Must See

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Film on TV: June 11-17

Tuesday, June 12

1:30pm – TCM – Four Daughters
Four Daughters tells the fairly routine story of four sisters and their love interests; there’s more to it than meets the eye, though, and starlet Priscilla Lane (notably of Arsenic and Old Lace) carries it well with her two sisters Lola and Rosemary. It’s interesting to contrast with its 1954 musical remake Young at Heart, which boasts the greater star power of Doris Day and Frank Sinatra. They’re virtually identical in script, but this one strikes a more sincere note.
1938 USA. Director: Michael Curtiz. Starring: Priscilla Lane, Claude Rains, John Garfield.

8:00pm – TCM – Possessed
A pulpy noir with Joan Crawford driving herself crazy (literally) pining over a man who strings her along. He’s basically an homme fatale, which is interesting, with Crawford taking on the typically male noir role of the one pulled into ever darker despair by trampled-on love. The film tries to do too much, throwing in all sorts of other noirish plot points, but remains a really good watch for noir fans.
1947 USA. Director: Curtis Bernhardt. Starring: Joan Crawford, Van Heflin, Raymond Massey, Geraldine Brooks.
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11:30pm – TCM – Dead Reckoning
Humphrey Bogart was a noir-making machine in the late 1940s, and though at first you kind of wish this one marked a fifth co-starring turn with Lauren Bacall (like his other 1947 film Dark Passage), you quickly grow to appreciate the Veronica Lake-esque charms of Lizabeth Scott in the film fatale role. Full of murder and gangsters, definitely a film noir fans will want to add to their lists.
1947 USA. Director: John Cromwell. Starring: Humphrey Bogart, Lizabeth Scott, Morris Carnovsky.
Newly Featured!

5:00am (13th) – TCM – Killer’s Kiss
One of Stanley Kubrick’s very first films, even earlier than his outstanding noir The Killing, this one was produced independently, a very unusual circumstance in the mid-1950s, and functions as a decidedly B-level crime noir. Not that there’s anything wrong with that. I haven’t had a chance to watch it yet myself, but I’m definitely intrigued.
1955 USA. Director: Stanley Kubrick. Starring: Frank Silvera, Irene Kane, Jamie Smith.
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Film on TV: June 4-10

A few new ones this week and some very good repeats. Most of all, I’d like to point out that next Sunday, June 10th, would be Judy Garland’s 90th birthday, and TCM is fittingly playing her movies all day. Now, I freely admit to being a Garland fanatic (I staged my own Garland birthday marathon when I was about fourteen or fifteen), but she really was an incredible talent, and that shone through even when her personal life was at its absolute depths. TCM is going from her earliest films with Mickey Rooney up through her very final film on Sunday, showing the highlights of her career all the way through. Plus they’re randomly showing The Harvey Girls and The Clock earlier in the week, so check those out as well. Especially The Clock, which I think is highly underrated.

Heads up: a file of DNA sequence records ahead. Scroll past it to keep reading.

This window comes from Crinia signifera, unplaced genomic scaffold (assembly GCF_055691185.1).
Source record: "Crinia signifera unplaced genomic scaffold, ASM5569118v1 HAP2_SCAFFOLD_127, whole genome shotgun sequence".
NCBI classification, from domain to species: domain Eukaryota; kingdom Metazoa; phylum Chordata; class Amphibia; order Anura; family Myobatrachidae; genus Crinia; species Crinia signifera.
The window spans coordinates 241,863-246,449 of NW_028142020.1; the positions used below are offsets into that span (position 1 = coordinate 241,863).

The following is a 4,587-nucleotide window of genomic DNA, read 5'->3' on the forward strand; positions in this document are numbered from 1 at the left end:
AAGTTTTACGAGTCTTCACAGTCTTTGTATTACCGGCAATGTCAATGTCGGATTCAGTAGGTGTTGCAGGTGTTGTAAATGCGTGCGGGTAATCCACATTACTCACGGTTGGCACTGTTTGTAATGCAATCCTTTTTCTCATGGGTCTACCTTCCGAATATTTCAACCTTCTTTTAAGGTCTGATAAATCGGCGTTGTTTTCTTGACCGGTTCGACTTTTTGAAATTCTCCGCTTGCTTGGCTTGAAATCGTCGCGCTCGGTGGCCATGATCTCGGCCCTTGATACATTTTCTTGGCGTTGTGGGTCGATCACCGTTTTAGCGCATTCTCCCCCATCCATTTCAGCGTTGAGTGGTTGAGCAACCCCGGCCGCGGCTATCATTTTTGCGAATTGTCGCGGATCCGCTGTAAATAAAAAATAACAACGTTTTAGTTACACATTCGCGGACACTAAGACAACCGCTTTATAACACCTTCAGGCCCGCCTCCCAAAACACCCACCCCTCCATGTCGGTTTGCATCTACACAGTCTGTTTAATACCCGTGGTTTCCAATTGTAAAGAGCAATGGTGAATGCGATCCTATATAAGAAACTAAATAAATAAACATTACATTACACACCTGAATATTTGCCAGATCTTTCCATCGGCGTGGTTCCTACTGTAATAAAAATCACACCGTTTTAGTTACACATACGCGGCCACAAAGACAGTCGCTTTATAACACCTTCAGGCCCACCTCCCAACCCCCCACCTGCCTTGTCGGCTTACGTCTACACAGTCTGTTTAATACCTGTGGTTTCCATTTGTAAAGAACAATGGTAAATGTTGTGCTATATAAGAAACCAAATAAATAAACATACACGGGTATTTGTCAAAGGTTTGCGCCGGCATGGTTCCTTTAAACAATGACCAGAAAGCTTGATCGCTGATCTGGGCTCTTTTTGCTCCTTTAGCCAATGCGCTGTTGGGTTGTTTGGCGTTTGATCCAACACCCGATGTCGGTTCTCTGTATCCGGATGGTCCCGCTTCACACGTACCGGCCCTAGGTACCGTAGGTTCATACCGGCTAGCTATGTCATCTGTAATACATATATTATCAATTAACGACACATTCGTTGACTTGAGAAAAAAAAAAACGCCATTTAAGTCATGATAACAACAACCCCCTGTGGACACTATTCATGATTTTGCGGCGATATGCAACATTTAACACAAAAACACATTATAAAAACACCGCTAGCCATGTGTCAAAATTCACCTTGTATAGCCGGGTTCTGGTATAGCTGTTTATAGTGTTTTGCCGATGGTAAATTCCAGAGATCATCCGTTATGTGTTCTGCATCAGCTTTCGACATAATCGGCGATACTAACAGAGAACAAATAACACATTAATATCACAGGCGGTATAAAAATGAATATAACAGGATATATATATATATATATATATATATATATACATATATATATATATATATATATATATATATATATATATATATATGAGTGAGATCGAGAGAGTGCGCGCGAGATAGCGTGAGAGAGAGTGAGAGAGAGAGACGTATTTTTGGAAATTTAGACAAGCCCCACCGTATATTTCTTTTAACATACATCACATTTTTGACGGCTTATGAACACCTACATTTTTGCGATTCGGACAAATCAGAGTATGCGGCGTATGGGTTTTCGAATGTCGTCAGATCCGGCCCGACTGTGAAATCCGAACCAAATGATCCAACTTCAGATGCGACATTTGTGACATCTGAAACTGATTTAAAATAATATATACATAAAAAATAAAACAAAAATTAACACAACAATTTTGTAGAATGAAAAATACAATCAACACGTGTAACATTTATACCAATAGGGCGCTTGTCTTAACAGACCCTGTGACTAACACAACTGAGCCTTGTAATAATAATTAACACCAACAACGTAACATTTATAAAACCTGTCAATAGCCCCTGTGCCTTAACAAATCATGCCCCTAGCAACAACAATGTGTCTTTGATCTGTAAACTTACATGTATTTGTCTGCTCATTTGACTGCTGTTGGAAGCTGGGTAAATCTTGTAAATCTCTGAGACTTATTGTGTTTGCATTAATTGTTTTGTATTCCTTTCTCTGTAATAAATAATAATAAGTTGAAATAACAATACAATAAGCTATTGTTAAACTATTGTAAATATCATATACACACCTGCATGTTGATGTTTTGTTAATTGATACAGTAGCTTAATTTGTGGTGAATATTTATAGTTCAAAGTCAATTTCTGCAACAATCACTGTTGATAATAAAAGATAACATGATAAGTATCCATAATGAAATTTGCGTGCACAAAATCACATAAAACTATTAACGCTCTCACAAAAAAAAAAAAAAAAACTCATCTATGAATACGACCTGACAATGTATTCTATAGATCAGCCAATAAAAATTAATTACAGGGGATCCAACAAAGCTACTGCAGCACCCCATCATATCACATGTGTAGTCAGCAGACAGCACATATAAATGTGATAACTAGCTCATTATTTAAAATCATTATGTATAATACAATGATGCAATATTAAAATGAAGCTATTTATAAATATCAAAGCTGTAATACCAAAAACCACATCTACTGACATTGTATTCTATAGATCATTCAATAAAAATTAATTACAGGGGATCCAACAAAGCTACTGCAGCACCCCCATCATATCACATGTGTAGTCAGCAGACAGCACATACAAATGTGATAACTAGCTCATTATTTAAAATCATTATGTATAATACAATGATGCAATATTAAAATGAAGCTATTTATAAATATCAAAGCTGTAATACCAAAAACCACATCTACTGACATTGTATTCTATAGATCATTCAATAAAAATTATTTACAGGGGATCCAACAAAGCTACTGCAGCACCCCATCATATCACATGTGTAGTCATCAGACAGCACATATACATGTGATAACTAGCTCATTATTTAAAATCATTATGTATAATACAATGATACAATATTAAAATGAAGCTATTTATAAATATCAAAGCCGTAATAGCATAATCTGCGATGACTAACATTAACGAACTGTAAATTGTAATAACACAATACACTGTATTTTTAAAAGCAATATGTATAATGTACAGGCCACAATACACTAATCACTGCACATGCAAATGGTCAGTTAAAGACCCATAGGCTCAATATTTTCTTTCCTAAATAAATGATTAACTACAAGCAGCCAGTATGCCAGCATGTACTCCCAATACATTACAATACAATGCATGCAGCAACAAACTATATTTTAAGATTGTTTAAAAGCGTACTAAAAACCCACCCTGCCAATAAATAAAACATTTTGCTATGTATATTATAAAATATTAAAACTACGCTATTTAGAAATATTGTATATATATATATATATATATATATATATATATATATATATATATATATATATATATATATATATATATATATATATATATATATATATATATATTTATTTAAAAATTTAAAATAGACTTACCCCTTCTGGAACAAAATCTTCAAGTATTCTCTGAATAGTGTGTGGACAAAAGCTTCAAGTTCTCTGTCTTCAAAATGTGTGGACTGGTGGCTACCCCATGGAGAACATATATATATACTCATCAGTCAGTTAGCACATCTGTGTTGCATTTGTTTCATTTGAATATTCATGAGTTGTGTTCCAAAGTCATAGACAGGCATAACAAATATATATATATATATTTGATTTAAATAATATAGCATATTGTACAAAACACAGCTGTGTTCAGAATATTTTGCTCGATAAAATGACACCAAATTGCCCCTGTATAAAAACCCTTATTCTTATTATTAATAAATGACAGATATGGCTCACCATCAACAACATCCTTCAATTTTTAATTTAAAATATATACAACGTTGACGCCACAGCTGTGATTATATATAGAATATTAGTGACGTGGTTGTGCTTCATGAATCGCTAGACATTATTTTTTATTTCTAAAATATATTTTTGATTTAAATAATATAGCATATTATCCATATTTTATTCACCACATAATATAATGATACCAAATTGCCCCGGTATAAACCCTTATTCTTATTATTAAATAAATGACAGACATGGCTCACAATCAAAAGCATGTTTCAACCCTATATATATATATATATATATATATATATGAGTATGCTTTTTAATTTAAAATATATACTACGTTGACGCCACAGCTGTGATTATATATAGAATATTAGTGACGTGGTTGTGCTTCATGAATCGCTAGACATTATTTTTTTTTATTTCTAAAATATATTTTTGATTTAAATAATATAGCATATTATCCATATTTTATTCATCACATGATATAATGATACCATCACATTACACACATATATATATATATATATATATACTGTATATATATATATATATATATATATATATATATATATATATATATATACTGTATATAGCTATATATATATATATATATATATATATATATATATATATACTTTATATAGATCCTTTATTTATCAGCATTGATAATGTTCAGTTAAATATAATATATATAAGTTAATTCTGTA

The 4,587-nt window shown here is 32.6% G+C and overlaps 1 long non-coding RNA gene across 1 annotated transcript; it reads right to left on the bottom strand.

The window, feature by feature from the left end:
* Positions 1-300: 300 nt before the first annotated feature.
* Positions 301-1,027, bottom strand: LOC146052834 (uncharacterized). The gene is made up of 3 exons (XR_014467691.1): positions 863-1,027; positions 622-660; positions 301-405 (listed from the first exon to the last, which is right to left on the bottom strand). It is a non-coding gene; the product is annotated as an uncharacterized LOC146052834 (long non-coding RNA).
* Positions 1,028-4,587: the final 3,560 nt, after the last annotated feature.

Monday, June 4

8:00am – TCM – The Women
Only the cattiest, most man-less film ever made. Several of Hollywood’s greatest female stars, from established divas like Norma Shearer and Joan Crawford to up-and-comers like Rosalind Russell and Joan Fontaine to character actresses like Mary Boland and Marjorie Main (and even non-actresses like gossip columnist Hedda Hopper), give their all to one of the wittiest scripts ever written.
1939 USA. Director: George Cukor. Starring: Norma Shearer, Joan Crawford, Rosalind Russell, Joan Fontaine, Paulette Goddard, Virginia Weidler, Mary Boland, Marjorie Main, Hedda Hopper.

8:20pm – Sundance – Little Miss Sunshine
One of the most successful indie-circuit-to-mainstream films in recent years, this crowd-pleasing favorite has just enough quirk to set apart its story of an unhappy family tied together by the beauty pageant aspirations of the young daughter and just enough of a dark edge to keep it from becoming too treacly. The solid cast doesn’t hurt either.
2006 USA. Directors: Jonathan Dayton, Valerie Faris. Starring: Toni Colette, Steve Carell, Greg Kinnear, Abigail Breslin, Alan Arkin, Paul Dano.
(repeats at 11:00pm)

12:00M – TCM – The Sting
A couple of conmen team up to pull an elaborate con on criminal kingpin who killed one of their partners. A great 1920s setting and the solid chemistry between Paul Newman and Robert Redford make their follow-up to Butch Cassidy and the Sundance Kid a highly enjoyable romp, if not quite the quintessential classic that film is.
1973 USA. Director: George Roy Hill. Starring: Paul Newman, Robert Redford, Robert Shaw, Charles Durning, Eileen Brennan.

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Film on TV: May 29 – June 3

Tuesday, May 29

12:45am (30th) – Sundance – The Housemaid
A remake of a classic Korean film, famous in 1960 for pushing the content envelope, and quite a good film on its own (I admit to not having seen the original). A young girl becomes the housemaid to a rich man and his very pregnant wife, and becomes embroiled in a domestic and sexual powerplay between them. It’s melodramatic in a good way, and includes the patented Korean third-act WTFery. So what more could you want?